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DE HEER: THE TRACKER


WRESTLES WITH JAGUARS

Archie, an Australian mechanic who once wrestled a Jaguar, used to help keep Rolf de Heer ‘in perspective’- and his influence carried on into The Tracker, in which de Heer is doing a bit of political Jaguar wrangling himself, reports Andrew L. Urban.


As the credits rolled at the end of The Tracker in the great space of Melbourne’s Concert Hall on the opening night of the Melbourne International Film Festival, one of the last items was a line dedicating the film to Charlie Kiroff. Patrons in their formal wear were shuffling out and the Archie Roach Band, which had accompanied the film playing and singing live as a special treat for festival patrons, was packing up their instruments. I scribbled down ‘Charlie Kiroff’ on my notepad, to ask the film’s writer and director, Rolf de Heer, who was Archie and why was this film dedicated to him.

Next day, in the marble foyer of a Melbourne hotel, Rolf de Heer told me. Charlie Kiroff was a car and motorbike mechanic and a best boy; he had designed a motion control camera system and wrestled a Jaguar in South America (as a stunt double for Richard Dreyfuss). “He was always the first person I’d pick in a crew,” says de Heer. They first worked together on de Heer’s second feature, Raven’s Gate in 1988. “I’d say, ‘what do you want to do? And he might say, ‘best boy to a good gaffer’” (Gaffer is lighting technician, best boy is his/her assistant.) 

This is exactly the opposite to the usual procedure, in which the director of photography is hired first, then he picks the gaffer and then the best boy is hired. 

Rolf de Heer’s admiration for Charlie was so great he once even wrote a role for him, one so specific as to make it nigh-impossible to hire an American; “I created a short, red haired, red bearded mechanic character to get Charlie to the US for a film I was planning to make – but it never got made.”

"helped me to keep my perspective"

When Charlie Kiroff turned up, uncharacteristically, one day late on the Arkaloora location in South Australia preparing for The Tracker, he was complaining of back pain. He died of cancer of the spine a few days before shooting began. He was just 44. “He always helped me to keep my perspective on things,” says de Heer.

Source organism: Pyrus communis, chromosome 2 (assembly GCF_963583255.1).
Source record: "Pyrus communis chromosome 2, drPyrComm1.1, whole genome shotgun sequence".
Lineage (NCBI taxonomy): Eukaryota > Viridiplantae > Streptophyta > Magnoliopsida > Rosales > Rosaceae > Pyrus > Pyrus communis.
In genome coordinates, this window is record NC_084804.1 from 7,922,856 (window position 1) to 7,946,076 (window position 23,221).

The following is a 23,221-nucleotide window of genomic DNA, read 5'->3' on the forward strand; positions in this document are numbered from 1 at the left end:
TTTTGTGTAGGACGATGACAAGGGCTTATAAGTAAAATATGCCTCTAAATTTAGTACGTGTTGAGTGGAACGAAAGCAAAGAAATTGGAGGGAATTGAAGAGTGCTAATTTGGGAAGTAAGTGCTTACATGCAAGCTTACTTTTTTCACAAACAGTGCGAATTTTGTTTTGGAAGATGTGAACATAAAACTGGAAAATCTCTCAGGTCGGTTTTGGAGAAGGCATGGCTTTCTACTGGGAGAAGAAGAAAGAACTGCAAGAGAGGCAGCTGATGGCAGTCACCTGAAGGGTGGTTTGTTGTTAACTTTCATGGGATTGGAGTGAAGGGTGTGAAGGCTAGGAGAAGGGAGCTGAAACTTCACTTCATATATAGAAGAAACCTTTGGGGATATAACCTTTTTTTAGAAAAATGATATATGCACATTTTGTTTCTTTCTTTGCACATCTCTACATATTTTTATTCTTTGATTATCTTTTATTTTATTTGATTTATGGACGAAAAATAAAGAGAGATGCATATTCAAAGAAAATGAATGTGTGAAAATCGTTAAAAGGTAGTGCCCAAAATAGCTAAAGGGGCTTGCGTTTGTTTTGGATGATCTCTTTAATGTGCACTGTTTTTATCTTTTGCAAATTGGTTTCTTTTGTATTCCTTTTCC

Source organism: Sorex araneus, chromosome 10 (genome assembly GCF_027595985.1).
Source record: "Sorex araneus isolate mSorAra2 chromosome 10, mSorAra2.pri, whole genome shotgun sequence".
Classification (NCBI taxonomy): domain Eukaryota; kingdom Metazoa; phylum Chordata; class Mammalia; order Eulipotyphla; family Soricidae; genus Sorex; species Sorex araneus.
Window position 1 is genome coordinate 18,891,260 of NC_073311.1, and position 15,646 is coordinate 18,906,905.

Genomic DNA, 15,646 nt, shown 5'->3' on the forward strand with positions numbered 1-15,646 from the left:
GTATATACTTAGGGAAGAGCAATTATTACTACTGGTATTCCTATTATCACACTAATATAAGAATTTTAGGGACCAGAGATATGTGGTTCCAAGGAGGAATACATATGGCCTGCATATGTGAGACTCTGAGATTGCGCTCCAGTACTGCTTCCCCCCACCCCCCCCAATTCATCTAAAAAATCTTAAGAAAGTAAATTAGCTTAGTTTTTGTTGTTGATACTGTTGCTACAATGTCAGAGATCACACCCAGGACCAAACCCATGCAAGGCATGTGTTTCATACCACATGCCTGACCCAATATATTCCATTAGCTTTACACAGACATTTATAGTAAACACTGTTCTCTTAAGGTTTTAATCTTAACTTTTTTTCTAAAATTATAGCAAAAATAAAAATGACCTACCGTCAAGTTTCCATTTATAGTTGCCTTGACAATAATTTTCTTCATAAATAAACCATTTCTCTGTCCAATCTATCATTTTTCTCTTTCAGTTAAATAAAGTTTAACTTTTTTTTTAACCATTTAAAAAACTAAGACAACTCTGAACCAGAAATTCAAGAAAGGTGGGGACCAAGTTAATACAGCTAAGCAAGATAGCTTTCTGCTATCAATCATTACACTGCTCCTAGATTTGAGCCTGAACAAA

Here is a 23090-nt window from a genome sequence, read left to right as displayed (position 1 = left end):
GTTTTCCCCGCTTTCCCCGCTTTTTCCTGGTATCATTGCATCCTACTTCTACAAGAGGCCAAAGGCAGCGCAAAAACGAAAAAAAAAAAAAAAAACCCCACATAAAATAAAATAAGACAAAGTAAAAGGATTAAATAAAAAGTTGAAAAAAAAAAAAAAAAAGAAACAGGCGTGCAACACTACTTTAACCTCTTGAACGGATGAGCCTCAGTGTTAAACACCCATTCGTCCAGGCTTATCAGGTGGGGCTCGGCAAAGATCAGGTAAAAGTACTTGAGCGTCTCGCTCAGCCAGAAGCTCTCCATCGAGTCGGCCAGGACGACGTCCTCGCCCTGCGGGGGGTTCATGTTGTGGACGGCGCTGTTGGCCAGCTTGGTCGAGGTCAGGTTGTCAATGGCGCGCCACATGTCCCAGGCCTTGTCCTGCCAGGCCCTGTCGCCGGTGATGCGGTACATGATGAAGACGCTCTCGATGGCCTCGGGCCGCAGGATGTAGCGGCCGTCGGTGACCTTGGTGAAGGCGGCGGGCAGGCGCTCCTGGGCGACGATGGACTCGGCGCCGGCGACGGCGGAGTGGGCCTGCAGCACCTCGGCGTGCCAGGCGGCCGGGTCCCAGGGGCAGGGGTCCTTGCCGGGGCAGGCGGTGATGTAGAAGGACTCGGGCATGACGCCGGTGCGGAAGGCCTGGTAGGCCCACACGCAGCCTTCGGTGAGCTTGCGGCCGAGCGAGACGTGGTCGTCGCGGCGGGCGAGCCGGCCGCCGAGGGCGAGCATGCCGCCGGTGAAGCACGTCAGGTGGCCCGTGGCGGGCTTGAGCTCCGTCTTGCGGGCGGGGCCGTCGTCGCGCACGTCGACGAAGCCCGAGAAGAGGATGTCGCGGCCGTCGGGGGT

And even though Charlie was not around in person for the shoot, his spirit clearly helped de Heer keep his perspective while making The Tracker. For one thing, Charlie had been around throughout its gestation: de Heer wrote a 12 page treatment back in 1991. “I was just angry and this story formed itself in my head. I took half a day off work and wrote it down.” 

His anger came from “discovering stuff I didn’t know … things that were swept under the carpet that are a part of my heritage,” he says, referring to social history around the 1920s when much of white Australia treated Aboriginals virtually as slaves. He set the film in 1922, the year his father was born. 

“From that starting point, you’re making a film to give enjoyment to the audience – which is a broad concept. So it becomes a process of evolution as you develop the script and make the film. The songs started off as an effort to lighten it up. But that just seemed to trivialise everything. It only began to work when there was an indigenous voice – and that influenced the words,” says de Heer, his long legs resting over the arm of a sedate lobby armchair, his beard regrown in full, his hat tossed onto the nearby lounge. 

This is the ninth film on which de Heer and compsoer Graham Tardif have collaborated: “so we had a close working relationship. And the songs also perform the function of cinema music. So he wrote the songs knowing that. Then I wrote the words and I knew they had to resonate with the images but not describe them.”

He knew where there would be music, and many of the scenes are clearly meshed so effectively with the music that it is hard to believe they weren’t created simultaneously. 

The anger that triggered the film’s creation is balanced by years of development and the growing of wisdom, perhaps, but it is still discernible. The film, however, is not an angry film. Indeed, it’s often wryly humorous, among moments of great drama. Indeed, the film’s final scene aggregates the many issues it raises in a gently mocking, humorous vein that removes the anger and replaces it with an urge to recognise the reality of the human condition. 

But for many, especially in Australia, The Tracker will be seen as a political film, a cry for setting to rights the injustices of the past. Is Rolf de Heer wrangling the political version of a Jaguar that Charlie Kiroff once wrestled? Does The Tracker bring audiences into the jungle of Australia’s often reviled past? Is this a roar of pain or a plea for reconciliation?

"My feelings fluctuate wildly"

The man himself is torn between two opposing positions on this: “My feelings fluctuate wildly. Sometimes I feel it should be just a cinematic experience. At other times I think things that I would not want to see printed anywhere – they’re so radical,” says de Heer.

Published August 8, 2002

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Rolf de Heer


REVIEWS

The Band at the MIFF premiere,
July 23, 2002:
Archie Roach – vocals
Martin Boyd – keyboard
Steve Salvi – guitar & dobro
Julian Barnett – guitars
Andy Salvanos – bass
Craig Lauritsen - drums







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